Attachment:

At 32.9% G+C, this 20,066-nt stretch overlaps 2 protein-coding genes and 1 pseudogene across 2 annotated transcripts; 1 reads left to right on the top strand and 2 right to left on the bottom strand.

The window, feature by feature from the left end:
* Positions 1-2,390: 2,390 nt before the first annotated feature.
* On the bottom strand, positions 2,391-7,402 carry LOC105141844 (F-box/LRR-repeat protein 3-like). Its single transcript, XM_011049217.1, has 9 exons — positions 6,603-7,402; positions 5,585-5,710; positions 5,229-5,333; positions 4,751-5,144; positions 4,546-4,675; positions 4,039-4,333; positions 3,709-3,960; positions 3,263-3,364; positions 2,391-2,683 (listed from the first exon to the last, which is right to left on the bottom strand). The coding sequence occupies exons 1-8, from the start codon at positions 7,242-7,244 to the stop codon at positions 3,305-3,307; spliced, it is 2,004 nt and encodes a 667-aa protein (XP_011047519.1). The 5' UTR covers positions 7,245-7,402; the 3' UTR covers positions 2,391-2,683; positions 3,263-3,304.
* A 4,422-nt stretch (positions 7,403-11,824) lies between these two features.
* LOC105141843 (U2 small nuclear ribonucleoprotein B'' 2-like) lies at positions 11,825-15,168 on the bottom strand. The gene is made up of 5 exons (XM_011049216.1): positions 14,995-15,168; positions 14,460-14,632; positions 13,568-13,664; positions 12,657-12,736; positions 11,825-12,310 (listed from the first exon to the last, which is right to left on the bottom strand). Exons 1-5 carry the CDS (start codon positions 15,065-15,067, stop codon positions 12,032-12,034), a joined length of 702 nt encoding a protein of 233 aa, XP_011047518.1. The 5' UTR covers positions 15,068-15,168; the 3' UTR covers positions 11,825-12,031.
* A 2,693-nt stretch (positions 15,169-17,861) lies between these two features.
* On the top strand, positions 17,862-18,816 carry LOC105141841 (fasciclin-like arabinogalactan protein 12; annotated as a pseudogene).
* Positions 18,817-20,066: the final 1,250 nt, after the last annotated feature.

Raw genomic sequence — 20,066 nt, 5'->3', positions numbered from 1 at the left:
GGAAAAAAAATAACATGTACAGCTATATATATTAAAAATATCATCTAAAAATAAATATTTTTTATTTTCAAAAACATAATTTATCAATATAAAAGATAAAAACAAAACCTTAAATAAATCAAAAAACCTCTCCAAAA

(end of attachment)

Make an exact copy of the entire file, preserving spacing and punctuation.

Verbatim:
At 32.9% G+C, this 20,066-nt stretch overlaps 2 protein-coding genes and 1 pseudogene across 2 annotated transcripts; 1 reads left to right on the top strand and 2 right to left on the bottom strand.

The window, feature by feature from the left end:
* Positions 1-2,390: 2,390 nt before the first annotated feature.
* On the bottom strand, positions 2,391-7,402 carry LOC105141844 (F-box/LRR-repeat protein 3-like). Its single transcript, XM_011049217.1, has 9 exons — positions 6,603-7,402; positions 5,585-5,710; positions 5,229-5,333; positions 4,751-5,144; positions 4,546-4,675; positions 4,039-4,333; positions 3,709-3,960; positions 3,263-3,364; positions 2,391-2,683 (listed from the first exon to the last, which is right to left on the bottom strand). The coding sequence occupies exons 1-8, from the start codon at positions 7,242-7,244 to the stop codon at positions 3,305-3,307; spliced, it is 2,004 nt and encodes a 667-aa protein (XP_011047519.1). The 5' UTR covers positions 7,245-7,402; the 3' UTR covers positions 2,391-2,683; positions 3,263-3,304.
* A 4,422-nt stretch (positions 7,403-11,824) lies between these two features.
* LOC105141843 (U2 small nuclear ribonucleoprotein B'' 2-like) lies at positions 11,825-15,168 on the bottom strand. The gene is made up of 5 exons (XM_011049216.1): positions 14,995-15,168; positions 14,460-14,632; positions 13,568-13,664; positions 12,657-12,736; positions 11,825-12,310 (listed from the first exon to the last, which is right to left on the bottom strand). Exons 1-5 carry the CDS (start codon positions 15,065-15,067, stop codon positions 12,032-12,034), a joined length of 702 nt encoding a protein of 233 aa, XP_011047518.1. The 5' UTR covers positions 15,068-15,168; the 3' UTR covers positions 11,825-12,031.
* A 2,693-nt stretch (positions 15,169-17,861) lies between these two features.
* On the top strand, positions 17,862-18,816 carry LOC105141841 (fasciclin-like arabinogalactan protein 12; annotated as a pseudogene).
* Positions 18,817-20,066: the final 1,250 nt, after the last annotated feature.

Raw genomic sequence — 20,066 nt, 5'->3', positions numbered from 1 at the left:
GGAAAAAAAATAACATGTACAGCTATATATATTAAAAATATCATCTAAAAATAAATATTTTTTATTTTCAAAAACATAATTTATCAATATAAAAGATAAAAACAAAACCTTAAATAAATCAAAAAACCTCTCCAAAA